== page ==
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Posts Tagged ‘data’

Climate GIS Data from WorldClim.org

Some of the most sought-after GIS data sets are those on climate, and rightly so, given its importance.  Worldclim.org is one of my favorite sources.  WorldClim’s data sets include minimum and maximum temperature, average temperature, precipitation, solar radiation, wind speed, water vapor pressure, plus 19 bioclimate variables (including such items as minimum temperature of the coldest month).  The following link explains the variables:

https://www.worldclim.org/bioclim

The following link provides access to the data, at a variety of spatial resolutions from 30 seconds to 10 minutes, all in grid format, as zipped geoTIFF files:

http://worldclim.org/version2

WorldClim is supported by Feed the Future to the Geospatial and Farming Systems Consortium of the Sustainable Intensification Innovation Lab.  However, you will need to dig for metadata on WorldClim–the site is extremely spartan, and take note – contains some ads – but don’t let that put you off — if you want a no-nonsense, quick way of accessing specific types of climate data, this is a valuable resource.

aa_wellington

Speaking of climate, ah! – the skies above Wellington, New Zealand, on the Autumnal Equinox there, March 2019.  Photo by Joseph Kerski. 

–Joseph Kerski

Categories: Public Domain Data Tags: , , ,

Updated Public Domain Data Exercises

January 13, 2016 3 comments

When the GIS Guide to Public Domain Data was published in 2012, we produced an accompanying set of exercises to help illustrate some of the issues that could be encountered when locating, manipulating and analysing public domain spatial data. Among the issues we discussed were the problems of data sources disappearing or data portals that were no longer maintained.

As a number of the online resources we used for the original exercises have not been immune to such changes, we have updated the exercises to provide modified or alternate data resources for the activities. The new exercises and the answer key (.doc format) are available to download from Google Drive (no password required).

PDD Exercises on Google Drive

Exercises on Google Drive

Be Critical of the Data–Especially When it is Your Own!

July 26, 2015 3 comments

A theme running throughout our book The GIS Guide to Public Domain Data is to be critical of the data that you are using–even data that you are creating.  Thanks to mobile technologies and the evolution of GIS to a Software as a Service (SaaS) model, anyone can create spatial data, even from a smartphone, and upload it into the GIS cloud for anyone to use.  This has led to incredibly useful collaborations such as Open Street Map, but this ease of data creation means that caution must be employed more than ever before, as I explain in this video.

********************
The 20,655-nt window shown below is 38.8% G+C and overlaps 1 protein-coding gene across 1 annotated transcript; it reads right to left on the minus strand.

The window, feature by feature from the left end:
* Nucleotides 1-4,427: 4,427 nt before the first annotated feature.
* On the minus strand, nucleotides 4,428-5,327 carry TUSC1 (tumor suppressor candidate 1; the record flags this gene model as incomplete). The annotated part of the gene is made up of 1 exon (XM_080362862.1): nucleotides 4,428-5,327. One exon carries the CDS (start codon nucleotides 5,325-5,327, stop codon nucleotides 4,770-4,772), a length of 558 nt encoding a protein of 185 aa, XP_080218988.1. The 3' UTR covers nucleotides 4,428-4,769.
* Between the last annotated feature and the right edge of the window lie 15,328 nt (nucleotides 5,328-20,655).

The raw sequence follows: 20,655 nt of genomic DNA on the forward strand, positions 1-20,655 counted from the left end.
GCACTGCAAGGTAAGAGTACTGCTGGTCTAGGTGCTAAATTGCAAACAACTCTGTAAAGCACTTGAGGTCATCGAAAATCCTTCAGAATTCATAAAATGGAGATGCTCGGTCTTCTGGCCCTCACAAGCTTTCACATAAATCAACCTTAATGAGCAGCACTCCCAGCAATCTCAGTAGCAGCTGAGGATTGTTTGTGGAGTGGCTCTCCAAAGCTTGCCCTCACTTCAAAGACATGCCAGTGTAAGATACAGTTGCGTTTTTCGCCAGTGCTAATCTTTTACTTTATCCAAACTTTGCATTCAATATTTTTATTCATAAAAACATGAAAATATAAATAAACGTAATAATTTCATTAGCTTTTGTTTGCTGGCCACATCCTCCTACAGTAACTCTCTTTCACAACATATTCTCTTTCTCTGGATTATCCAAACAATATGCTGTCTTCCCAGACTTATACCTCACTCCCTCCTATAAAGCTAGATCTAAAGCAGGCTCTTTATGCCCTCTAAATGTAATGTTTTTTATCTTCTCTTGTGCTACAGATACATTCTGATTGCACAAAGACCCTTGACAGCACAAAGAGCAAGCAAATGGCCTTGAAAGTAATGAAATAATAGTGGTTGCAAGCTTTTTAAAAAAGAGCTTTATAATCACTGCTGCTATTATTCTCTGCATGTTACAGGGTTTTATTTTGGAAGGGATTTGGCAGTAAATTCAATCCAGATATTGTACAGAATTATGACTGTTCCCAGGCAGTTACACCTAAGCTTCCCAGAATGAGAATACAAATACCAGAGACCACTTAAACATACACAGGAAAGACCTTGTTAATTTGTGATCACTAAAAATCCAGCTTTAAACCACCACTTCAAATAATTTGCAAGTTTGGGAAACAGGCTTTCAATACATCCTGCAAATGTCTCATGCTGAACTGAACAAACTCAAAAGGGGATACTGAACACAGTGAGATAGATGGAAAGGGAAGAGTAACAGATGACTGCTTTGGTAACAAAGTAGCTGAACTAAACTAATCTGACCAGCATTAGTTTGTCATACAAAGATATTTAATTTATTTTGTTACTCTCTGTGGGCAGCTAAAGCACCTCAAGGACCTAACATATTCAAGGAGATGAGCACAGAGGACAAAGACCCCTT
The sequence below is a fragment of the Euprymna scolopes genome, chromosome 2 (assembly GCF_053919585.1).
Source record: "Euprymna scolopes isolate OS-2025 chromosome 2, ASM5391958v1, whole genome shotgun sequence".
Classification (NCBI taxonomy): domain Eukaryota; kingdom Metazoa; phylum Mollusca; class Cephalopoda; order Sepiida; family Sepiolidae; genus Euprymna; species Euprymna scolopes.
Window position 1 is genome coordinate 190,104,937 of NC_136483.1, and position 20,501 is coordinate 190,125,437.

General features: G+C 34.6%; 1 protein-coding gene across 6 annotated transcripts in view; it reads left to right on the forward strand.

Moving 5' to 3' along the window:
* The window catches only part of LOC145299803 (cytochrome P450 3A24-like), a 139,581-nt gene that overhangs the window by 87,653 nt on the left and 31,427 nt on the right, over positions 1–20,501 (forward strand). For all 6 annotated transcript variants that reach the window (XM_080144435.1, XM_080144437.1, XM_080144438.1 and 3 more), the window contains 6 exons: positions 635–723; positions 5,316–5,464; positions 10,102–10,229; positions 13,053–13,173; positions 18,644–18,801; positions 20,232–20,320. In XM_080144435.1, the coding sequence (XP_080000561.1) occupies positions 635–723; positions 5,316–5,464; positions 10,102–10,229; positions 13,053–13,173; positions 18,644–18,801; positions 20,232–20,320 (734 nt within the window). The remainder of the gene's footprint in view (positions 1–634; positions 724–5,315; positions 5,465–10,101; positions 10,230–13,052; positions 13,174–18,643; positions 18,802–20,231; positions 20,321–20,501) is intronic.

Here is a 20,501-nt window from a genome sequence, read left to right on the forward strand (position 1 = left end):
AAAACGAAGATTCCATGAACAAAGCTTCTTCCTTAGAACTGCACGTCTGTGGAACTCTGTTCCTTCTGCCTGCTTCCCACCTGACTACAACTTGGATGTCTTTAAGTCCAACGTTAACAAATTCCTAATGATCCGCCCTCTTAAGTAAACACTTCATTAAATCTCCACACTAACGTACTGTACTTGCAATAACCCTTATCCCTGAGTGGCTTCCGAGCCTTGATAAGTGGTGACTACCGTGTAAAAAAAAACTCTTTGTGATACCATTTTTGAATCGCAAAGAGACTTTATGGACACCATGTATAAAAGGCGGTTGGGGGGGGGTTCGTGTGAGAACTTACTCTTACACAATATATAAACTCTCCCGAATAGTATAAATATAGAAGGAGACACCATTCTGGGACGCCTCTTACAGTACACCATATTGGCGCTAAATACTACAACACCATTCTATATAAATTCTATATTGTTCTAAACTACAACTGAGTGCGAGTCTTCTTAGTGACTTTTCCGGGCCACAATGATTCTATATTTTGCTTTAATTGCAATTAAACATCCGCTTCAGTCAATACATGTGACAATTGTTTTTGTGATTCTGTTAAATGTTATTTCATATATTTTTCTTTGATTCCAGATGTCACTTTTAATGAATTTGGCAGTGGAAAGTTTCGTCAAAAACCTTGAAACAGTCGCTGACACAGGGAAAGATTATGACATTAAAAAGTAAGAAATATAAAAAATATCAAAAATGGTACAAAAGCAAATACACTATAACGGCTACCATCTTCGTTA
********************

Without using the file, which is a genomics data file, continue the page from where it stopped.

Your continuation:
For example, analyze a map that I created using Motion X GPS on an iPhone and mapped using ArcGIS Online.  It is shown below, or you can interact with the original map if you prefer.  To do so, access www.arcgis.com/home (ArcGIS Online) and search for the map entitled “Kendrick Reservoir Motion X GPS Track” or go directly to http://bit.ly/Rx2qVp.  Open the map.  This map shows a track that I collected around Kendrick Reservoir in Colorado USA.  This map was symbolized on the time of GPS collection, from yellow to gradually darker blue dots as time passed.

GPS track around Kendrick Reservoir

GPS track around Kendrick Reservoir.

Note the components of the track to the northwest of the reservoir. These pieces were generated when the smartphone was just turned on and the track first began, indicated by their yellow color.  They are erroneous segments and track points.  Notice how the track cuts across the terrain and does not follow city streets or sidewalks.  Change the base map to a satellite image.  Cutting across lots would not have been possible on foot given the fences and houses obstructing the path. When I first turned on the smartphone, not many GPS satellites were in view of the phone.  As I kept walking and remained outside, the phone recorded a greater number of GPS satellites, and as the number of satellites increased, the triangulation was enhanced, and the positional accuracy improved until the track points mapped closely represented my true position on the Earth’s surface.